Peace Corps’ Purple Sunglasses

A man born in a place where people only wear red sunglasses travels to a distant land where people only wear blue sunglasses. He stays for several years and slowly his sunglasses change color.


Michael Volpe and a local kindergarten teacher dressed in traditional clothing of the Shangaan tribe. The clothes aren’t worn everyday, they are worn for special occasions or just to celebrate culture.

Upon returning to his native country, what color were his sunglasses?

The answer, as I’ve come to learn, is purple. This story was read to me and eighty-four other Americans in August 2005, just days before we stepped on a plane bound for South Africa to begin our lives as Peace Corps Volunteers. Two years and two months later, I returned to the place of my childhood and saw firsthand the wisdom of the riddle.

Born and raised in Irvington, I grew to regard my life as sheltered. It’s a small town with a small school district in a small community. Upon graduating Irvington High in 2001, I followed the path of many of my peers and went to college; I chose SUNY College at Geneseo and declared Physics as a major. It’s a small program in a small liberal arts school in a small town. During my senior year, when everyone asked, "What are you going to do now?", I had doubts about pursuing Physics any further and a nagging feeling of a much larger world out there. I chose to remove myself from the bandwagon of institutionalized education and gain an education in real life.

Applying for the Peace Corps, I made no preference as to where in the world to be sent, and stated for my background and skills to be used for any projects available the following summer. I accepted the first invitation I received, to South Africa.

Perhaps the most unique aspect of serving in the Peace Corps is gaining a new perspective of your own country, and your former life. Just as we Americans hear "Africa" and picture lions, rampant poverty and babies with inflated bellies, Africans have their own vision of America. "Do you know 50 Cent?" and "Are you friends with R. Kelly?" were common questions posed to me by rural South Africans who want to bring validation to the images they see on television. Yes, many rural South Africans have television. In fact, what little exposure they have to "the land of the free" is comprised of our pop-artists, movie stars, president and professional wrestlers. What comes across strongest is America’s celebrity status, love of lavish things, and wealth.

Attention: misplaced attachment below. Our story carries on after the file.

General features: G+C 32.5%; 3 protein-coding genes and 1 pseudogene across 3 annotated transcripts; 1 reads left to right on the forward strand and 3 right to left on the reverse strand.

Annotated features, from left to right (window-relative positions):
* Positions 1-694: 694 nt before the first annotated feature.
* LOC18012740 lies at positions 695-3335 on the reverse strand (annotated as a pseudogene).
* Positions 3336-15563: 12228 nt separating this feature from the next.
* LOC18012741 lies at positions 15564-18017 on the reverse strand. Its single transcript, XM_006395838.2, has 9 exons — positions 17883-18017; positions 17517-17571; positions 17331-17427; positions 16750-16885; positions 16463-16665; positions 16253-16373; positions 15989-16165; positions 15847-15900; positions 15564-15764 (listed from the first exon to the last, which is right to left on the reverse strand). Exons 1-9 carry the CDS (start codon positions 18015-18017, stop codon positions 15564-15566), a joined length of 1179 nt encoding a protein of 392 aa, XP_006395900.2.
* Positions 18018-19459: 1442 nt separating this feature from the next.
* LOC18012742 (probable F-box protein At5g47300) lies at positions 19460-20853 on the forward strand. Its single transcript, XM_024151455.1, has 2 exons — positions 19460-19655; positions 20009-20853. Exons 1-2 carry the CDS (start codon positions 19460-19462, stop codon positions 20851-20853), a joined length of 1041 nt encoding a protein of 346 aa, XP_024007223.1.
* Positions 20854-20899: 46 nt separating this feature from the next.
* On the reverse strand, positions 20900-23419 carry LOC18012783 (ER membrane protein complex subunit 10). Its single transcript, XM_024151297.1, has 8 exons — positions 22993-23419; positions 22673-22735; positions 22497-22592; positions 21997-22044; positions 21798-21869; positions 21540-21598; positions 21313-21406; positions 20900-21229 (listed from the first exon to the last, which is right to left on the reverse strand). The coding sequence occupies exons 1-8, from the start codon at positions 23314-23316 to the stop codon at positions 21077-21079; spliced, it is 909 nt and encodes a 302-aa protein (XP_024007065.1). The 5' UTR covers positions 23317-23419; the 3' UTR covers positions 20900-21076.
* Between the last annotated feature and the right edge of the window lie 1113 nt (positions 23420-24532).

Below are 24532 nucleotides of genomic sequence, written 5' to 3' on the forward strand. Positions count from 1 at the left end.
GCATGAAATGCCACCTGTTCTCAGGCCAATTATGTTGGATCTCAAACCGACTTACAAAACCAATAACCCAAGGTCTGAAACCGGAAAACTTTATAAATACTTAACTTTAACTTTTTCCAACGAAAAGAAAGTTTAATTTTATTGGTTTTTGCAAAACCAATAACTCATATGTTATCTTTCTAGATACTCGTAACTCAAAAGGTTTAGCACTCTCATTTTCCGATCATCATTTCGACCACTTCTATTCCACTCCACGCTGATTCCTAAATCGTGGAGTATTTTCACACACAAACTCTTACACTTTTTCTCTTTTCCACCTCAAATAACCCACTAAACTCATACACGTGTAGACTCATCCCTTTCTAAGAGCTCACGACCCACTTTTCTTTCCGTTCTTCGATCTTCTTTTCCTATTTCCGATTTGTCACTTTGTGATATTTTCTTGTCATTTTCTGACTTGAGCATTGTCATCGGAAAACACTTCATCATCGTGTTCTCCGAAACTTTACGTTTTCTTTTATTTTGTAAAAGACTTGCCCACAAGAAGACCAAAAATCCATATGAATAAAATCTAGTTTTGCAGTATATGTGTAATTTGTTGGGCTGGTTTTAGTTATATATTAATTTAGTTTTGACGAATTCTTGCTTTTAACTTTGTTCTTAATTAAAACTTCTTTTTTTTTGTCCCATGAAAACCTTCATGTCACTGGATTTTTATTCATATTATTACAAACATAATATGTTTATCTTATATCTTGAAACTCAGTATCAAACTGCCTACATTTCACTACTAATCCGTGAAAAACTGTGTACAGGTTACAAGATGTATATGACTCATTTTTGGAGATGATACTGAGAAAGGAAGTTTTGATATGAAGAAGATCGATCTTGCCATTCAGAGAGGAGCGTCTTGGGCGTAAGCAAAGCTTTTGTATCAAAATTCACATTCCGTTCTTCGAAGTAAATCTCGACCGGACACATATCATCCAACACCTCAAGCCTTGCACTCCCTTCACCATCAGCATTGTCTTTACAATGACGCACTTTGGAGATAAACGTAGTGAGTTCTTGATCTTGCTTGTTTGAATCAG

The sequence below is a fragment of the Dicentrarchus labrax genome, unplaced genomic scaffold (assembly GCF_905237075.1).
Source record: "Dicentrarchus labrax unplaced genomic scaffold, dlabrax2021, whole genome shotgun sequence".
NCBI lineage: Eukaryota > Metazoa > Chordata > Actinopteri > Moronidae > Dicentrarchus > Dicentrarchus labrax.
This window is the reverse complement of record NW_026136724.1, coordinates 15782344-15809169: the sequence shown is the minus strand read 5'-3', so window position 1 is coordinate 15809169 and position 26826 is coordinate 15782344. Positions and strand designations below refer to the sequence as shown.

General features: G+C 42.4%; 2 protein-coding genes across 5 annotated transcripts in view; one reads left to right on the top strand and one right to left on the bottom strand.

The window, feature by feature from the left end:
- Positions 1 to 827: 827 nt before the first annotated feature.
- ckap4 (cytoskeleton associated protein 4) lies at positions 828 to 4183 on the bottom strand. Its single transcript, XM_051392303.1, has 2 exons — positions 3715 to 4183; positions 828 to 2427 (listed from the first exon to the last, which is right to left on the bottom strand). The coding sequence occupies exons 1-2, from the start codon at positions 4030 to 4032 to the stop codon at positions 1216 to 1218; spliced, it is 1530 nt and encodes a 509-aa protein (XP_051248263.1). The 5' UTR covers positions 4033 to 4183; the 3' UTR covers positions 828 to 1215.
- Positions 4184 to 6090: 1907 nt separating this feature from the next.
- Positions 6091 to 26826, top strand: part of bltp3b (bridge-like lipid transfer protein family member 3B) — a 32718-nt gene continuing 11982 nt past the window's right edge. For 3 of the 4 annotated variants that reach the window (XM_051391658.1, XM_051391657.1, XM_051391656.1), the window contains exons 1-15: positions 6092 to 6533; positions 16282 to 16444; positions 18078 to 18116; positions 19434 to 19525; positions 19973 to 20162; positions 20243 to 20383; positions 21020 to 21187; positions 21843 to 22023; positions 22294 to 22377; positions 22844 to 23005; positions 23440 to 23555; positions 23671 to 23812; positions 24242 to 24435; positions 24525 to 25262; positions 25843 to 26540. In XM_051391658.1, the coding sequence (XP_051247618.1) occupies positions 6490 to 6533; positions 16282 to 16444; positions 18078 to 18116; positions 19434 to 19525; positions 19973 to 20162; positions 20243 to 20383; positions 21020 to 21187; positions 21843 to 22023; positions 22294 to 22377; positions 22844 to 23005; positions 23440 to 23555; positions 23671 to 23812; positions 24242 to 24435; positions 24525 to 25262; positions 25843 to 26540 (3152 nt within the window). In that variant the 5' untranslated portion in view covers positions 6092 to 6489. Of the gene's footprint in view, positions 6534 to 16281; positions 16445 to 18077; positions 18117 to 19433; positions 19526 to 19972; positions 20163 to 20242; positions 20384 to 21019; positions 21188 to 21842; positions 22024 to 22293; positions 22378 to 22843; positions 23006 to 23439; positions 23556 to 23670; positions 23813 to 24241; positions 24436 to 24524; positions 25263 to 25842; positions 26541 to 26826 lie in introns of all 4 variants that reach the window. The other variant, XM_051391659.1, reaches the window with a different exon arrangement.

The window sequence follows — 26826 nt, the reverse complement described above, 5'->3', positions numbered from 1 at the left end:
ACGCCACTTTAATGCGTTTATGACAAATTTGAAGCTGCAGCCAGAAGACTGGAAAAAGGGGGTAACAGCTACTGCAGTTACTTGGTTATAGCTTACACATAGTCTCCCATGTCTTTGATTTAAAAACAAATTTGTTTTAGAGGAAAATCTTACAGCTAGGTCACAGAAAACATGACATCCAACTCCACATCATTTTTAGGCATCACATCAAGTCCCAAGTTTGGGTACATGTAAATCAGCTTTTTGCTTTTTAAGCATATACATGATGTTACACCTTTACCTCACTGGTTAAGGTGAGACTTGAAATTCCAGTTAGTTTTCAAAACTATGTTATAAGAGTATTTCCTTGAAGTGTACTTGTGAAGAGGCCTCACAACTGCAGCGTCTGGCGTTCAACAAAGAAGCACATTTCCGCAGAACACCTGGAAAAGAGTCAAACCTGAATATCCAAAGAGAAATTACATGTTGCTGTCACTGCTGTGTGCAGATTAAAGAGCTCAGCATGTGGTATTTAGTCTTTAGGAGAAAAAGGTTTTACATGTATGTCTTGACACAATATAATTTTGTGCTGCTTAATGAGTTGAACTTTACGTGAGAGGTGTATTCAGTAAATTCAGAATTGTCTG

Since the second goal of Peace Corps is to help promote a better understanding of Americans on the part of peoples served, how could I explain that most Americans are not who we appear to be on television? I spent a lot of time trying to eliminate stereotypes through conversation, but my mere presence in a rural village for two years demonstrated more than words could portray. I lived in the same houses and ate the same foods as my counterparts. I learned the local language and embraced traditional customs. My interactions led to a deep and meaningful understanding of a people and a way of life I had previously not known to exist. Once I had shown an active interest in the culture of my counterparts, they became interested in learning about my own.

Many of the values and habits I adopted while being immersed in a foreign culture have kept with me. The first day home I opened the refrigerator and stared. "There’s just so much," I explained to my mother. The fridge in South Africa that I used was typically occupied by half a dozen eggs, water, a few carrots, tomatoes and a package of meat to be cooked that day or the next. The excess astounded me, and not just in the kitchen. Everywhere I looked there was stuff. A closet of clothes which I had survived comfortably without for years, thirty or forty pens and pencils when I was used to three or four, and a case of VHS tapes when I couldn’t recall the last time I owned a VCR. Living was a lot simpler when I was away.

Recognizing that my friends and family didn’t go through a similar life-changing experience doesn’t relieve the feeling of being a foreigner in my own country. As the Peace Corps warns, readjusting to life in the U.S. is difficult. Being defined by what you do is a product of our culture that I struggle with daily. The question after, "How was Africa?" is almost always, "What are you going to do now?"

Now, nearly four months since my return, I begin another journey to find an answer to that familiar question. Only this time, I’m wearing purple sunglasses.

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About the Author: Michael Volpe